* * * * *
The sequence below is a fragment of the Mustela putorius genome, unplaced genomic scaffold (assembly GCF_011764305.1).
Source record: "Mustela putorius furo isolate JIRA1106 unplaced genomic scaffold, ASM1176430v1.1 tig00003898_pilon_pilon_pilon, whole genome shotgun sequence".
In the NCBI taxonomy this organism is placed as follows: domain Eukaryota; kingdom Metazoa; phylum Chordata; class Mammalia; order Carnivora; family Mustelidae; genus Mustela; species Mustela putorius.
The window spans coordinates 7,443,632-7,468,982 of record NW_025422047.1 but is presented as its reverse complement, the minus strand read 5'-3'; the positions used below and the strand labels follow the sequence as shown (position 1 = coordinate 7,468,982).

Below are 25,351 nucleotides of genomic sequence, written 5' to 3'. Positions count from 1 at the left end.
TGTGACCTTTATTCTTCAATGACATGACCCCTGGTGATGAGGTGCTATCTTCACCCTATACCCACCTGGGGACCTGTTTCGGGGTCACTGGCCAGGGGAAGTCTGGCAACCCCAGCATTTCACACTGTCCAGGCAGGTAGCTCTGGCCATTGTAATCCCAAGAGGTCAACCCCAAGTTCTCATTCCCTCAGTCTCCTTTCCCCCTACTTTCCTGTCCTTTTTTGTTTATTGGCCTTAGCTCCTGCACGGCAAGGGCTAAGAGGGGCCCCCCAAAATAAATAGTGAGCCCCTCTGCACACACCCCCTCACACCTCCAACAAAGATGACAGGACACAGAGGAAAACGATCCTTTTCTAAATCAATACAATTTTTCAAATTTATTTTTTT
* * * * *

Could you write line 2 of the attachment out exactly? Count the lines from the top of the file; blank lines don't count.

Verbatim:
Source record: "Mustela putorius furo isolate JIRA1106 unplaced genomic scaffold, ASM1176430v1.1 tig00003898_pilon_pilon_pilon, whole genome shotgun sequence".